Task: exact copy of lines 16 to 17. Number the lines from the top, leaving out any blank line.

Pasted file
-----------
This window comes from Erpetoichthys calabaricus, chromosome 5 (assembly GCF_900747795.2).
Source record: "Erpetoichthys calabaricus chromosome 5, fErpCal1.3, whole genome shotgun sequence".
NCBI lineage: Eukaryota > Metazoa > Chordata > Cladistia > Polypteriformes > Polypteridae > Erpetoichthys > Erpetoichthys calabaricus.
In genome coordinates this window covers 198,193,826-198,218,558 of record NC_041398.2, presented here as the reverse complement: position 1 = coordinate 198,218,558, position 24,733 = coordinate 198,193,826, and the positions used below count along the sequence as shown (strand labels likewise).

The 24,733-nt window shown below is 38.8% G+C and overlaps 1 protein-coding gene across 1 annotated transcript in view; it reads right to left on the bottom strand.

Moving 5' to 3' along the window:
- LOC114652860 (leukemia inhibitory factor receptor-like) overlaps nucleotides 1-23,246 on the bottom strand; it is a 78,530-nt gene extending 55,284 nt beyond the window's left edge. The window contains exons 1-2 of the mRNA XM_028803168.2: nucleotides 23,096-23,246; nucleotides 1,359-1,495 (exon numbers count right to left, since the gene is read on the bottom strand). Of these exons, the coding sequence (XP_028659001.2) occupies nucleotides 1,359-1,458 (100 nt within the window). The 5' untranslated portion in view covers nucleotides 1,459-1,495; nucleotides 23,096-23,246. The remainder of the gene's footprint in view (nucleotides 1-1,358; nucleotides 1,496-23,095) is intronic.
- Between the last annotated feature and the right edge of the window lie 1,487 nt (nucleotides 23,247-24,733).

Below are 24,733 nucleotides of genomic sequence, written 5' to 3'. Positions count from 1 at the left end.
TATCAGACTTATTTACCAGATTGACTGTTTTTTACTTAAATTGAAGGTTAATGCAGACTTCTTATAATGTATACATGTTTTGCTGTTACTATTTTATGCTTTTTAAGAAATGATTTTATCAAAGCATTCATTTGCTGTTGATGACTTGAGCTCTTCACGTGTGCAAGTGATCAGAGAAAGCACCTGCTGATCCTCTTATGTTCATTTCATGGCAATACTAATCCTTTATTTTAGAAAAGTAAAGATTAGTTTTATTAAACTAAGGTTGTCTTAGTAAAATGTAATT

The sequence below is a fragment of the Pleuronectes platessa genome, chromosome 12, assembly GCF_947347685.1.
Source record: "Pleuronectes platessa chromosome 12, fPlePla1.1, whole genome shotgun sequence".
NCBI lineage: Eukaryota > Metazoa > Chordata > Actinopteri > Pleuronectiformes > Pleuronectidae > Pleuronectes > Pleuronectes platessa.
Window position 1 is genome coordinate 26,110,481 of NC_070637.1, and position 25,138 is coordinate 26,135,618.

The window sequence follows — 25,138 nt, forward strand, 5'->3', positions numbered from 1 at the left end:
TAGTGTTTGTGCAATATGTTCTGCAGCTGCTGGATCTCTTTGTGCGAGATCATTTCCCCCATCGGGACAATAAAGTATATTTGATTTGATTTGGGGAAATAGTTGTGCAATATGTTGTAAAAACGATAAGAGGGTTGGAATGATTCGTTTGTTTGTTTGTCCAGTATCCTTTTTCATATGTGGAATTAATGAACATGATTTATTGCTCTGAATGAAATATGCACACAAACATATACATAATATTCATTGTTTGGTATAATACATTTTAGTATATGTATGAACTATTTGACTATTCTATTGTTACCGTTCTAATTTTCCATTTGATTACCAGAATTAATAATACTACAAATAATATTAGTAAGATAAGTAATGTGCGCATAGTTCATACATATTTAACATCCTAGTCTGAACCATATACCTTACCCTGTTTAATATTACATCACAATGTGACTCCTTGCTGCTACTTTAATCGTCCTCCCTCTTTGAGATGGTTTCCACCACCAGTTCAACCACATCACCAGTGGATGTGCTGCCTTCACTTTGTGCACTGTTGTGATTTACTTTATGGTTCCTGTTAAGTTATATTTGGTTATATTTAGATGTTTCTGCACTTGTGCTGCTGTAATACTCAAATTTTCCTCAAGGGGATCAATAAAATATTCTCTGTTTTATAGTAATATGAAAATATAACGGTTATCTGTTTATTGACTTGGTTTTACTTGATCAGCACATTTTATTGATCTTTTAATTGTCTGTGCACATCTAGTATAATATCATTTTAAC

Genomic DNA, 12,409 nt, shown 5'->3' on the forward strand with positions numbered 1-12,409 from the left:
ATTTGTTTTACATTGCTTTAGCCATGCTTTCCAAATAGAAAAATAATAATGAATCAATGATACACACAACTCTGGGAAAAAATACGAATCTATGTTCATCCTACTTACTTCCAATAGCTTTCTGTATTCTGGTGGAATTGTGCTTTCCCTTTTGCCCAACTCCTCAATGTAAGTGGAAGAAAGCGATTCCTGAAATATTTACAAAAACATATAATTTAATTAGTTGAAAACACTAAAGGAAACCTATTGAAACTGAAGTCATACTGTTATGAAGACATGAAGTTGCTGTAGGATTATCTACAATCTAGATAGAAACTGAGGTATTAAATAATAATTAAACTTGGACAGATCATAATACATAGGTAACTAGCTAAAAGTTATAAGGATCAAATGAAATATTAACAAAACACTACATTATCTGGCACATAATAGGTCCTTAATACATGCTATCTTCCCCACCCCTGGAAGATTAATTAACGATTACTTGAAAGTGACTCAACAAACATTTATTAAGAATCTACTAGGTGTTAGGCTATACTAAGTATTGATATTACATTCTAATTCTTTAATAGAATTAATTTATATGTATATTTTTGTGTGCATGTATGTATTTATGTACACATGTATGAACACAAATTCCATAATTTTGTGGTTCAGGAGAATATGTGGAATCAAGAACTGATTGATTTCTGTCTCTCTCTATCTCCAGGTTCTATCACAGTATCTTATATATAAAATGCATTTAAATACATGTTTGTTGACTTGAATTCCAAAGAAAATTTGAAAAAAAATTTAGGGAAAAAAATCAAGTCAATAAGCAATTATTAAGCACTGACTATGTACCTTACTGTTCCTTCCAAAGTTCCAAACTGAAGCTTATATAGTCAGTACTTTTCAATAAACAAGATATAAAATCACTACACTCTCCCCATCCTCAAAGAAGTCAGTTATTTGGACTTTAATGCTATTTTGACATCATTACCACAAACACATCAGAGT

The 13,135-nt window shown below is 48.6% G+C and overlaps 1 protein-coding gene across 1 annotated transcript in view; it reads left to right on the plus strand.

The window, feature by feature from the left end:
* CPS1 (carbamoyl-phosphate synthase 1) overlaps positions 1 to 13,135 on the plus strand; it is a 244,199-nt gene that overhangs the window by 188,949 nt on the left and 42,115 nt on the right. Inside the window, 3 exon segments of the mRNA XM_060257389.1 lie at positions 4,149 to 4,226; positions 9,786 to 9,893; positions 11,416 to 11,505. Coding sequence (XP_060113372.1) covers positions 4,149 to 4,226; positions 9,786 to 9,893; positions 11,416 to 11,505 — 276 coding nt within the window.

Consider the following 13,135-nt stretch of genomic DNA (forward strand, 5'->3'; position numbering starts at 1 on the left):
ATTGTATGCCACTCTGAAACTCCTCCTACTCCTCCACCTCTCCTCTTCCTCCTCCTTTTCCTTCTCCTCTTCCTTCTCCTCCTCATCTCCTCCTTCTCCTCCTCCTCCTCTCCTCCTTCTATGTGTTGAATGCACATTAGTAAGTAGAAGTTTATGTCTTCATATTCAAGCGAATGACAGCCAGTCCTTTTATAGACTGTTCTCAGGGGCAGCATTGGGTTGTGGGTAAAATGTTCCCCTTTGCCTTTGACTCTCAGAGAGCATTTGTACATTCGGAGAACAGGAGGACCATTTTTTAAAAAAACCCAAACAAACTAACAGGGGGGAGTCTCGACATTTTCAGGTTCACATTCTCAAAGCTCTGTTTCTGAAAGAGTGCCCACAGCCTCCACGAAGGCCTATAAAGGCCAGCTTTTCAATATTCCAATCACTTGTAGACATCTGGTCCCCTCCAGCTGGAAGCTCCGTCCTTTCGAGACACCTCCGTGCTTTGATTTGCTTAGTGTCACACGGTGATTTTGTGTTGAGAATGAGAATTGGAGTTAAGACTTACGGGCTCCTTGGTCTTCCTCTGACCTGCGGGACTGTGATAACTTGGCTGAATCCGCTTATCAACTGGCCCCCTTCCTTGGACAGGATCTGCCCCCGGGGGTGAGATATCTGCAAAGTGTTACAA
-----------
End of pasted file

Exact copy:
TAGTGTTTGTGCAATATGTTCTGCAGCTGCTGGATCTCTTTGTGCGAGATCATTTCCCCCATCGGGACAATAAAGTATATTTGATTTGATTTGGGGAAATAGTTGTGCAATATGTTGTAAAAACGATAAGAGGGTTGGAATGATTCGTTTGTTTGTTTGTCCAGTATCCTTTTTCATATGTGGAATTAATGAACATGATTTATTGCTCTGAATGAAATATGCACACAAACATATACATAATATTCATTGTTTGGTATAATACATTTTAGTATATGTATGAACTATTTGACTATTCTATTGTTACCGTTCTAATTTTCCATTTGATTACCAGAATTAATAATACTACAAATAATATTAGTAAGATAAGTAATGTGCGCATAGTTCATACATATTTAACATCCTAGTCTGAACCATATACCTTACCCTGTTTAATATTACATCACAATGTGACTCCTTGCTGCTACTTTAATCGTCCTCCCTCTTTGAGATGGTTTCCACCACCAGTTCAACCACATCACCAGTGGATGTGCTGCCTTCACTTTGTGCACTGTTGTGATTTACTTTATGGTTCCTGTTAAGTTATATTTGGTTATATTTAGATGTTTCTGCACTTGTGCTGCTGTAATACTCAAATTTTCCTCAAGGGGATCAATAAAATATTCTCTGTTTTATAGTAATATGAAAATATAACGGTTATCTGTTTATTGACTTGGTTTTACTTGATCAGCACATTTTATTGATCTTTTAATTGTCTGTGCACATCTAGTATAATATCATTTTAAC

Genomic DNA, 12,409 nt, shown 5'->3' on the forward strand with positions numbered 1-12,409 from the left: